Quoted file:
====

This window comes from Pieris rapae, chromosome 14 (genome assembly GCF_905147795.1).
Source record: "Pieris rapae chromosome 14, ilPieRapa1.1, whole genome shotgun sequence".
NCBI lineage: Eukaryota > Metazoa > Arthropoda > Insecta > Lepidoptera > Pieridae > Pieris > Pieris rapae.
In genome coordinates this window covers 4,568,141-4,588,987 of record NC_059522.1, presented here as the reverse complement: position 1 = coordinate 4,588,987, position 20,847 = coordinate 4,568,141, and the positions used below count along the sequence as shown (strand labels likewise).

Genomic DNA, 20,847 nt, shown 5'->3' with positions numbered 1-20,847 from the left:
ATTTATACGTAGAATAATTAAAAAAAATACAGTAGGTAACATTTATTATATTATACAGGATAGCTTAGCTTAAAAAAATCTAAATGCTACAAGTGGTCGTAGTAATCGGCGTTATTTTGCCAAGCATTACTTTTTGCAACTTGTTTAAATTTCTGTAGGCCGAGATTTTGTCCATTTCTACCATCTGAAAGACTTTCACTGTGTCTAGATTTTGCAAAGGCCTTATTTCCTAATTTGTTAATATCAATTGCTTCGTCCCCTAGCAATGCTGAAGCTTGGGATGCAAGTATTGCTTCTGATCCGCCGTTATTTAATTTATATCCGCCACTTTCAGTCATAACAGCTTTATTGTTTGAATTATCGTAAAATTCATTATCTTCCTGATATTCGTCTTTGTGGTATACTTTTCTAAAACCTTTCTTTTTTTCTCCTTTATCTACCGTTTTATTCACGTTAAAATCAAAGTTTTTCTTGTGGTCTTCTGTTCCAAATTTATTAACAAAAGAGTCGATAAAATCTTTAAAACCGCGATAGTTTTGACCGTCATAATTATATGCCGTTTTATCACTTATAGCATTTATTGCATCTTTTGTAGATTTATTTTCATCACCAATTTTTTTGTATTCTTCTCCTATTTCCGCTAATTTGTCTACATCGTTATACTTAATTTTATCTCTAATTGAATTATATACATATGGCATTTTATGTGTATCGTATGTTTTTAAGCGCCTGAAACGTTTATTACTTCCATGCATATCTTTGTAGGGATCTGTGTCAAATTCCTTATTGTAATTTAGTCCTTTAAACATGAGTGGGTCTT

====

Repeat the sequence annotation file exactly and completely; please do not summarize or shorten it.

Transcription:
This window comes from Pieris rapae, chromosome 14 (genome assembly GCF_905147795.1).
Source record: "Pieris rapae chromosome 14, ilPieRapa1.1, whole genome shotgun sequence".
NCBI lineage: Eukaryota > Metazoa > Arthropoda > Insecta > Lepidoptera > Pieridae > Pieris > Pieris rapae.
In genome coordinates this window covers 4,568,141-4,588,987 of record NC_059522.1, presented here as the reverse complement: position 1 = coordinate 4,588,987, position 20,847 = coordinate 4,568,141, and the positions used below count along the sequence as shown (strand labels likewise).

Genomic DNA, 20,847 nt, shown 5'->3' with positions numbered 1-20,847 from the left:
ATTTATACGTAGAATAATTAAAAAAAATACAGTAGGTAACATTTATTATATTATACAGGATAGCTTAGCTTAAAAAAATCTAAATGCTACAAGTGGTCGTAGTAATCGGCGTTATTTTGCCAAGCATTACTTTTTGCAACTTGTTTAAATTTCTGTAGGCCGAGATTTTGTCCATTTCTACCATCTGAAAGACTTTCACTGTGTCTAGATTTTGCAAAGGCCTTATTTCCTAATTTGTTAATATCAATTGCTTCGTCCCCTAGCAATGCTGAAGCTTGGGATGCAAGTATTGCTTCTGATCCGCCGTTATTTAATTTATATCCGCCACTTTCAGTCATAACAGCTTTATTGTTTGAATTATCGTAAAATTCATTATCTTCCTGATATTCGTCTTTGTGGTATACTTTTCTAAAACCTTTCTTTTTTTCTCCTTTATCTACCGTTTTATTCACGTTAAAATCAAAGTTTTTCTTGTGGTCTTCTGTTCCAAATTTATTAACAAAAGAGTCGATAAAATCTTTAAAACCGCGATAGTTTTGACCGTCATAATTATATGCCGTTTTATCACTTATAGCATTTATTGCATCTTTTGTAGATTTATTTTCATCACCAATTTTTTTGTATTCTTCTCCTATTTCCGCTAATTTGTCTACATCGTTATACTTAATTTTATCTCTAATTGAATTATATACATATGGCATTTTATGTGTATCGTATGTTTTTAAGCGCCTGAAACGTTTATTACTTCCATGCATATCTTTGTAGGGATCTGTGTCAAATTCCTTATTGTAATTTAGTCCTTTAAACATGAGTGGGTCTT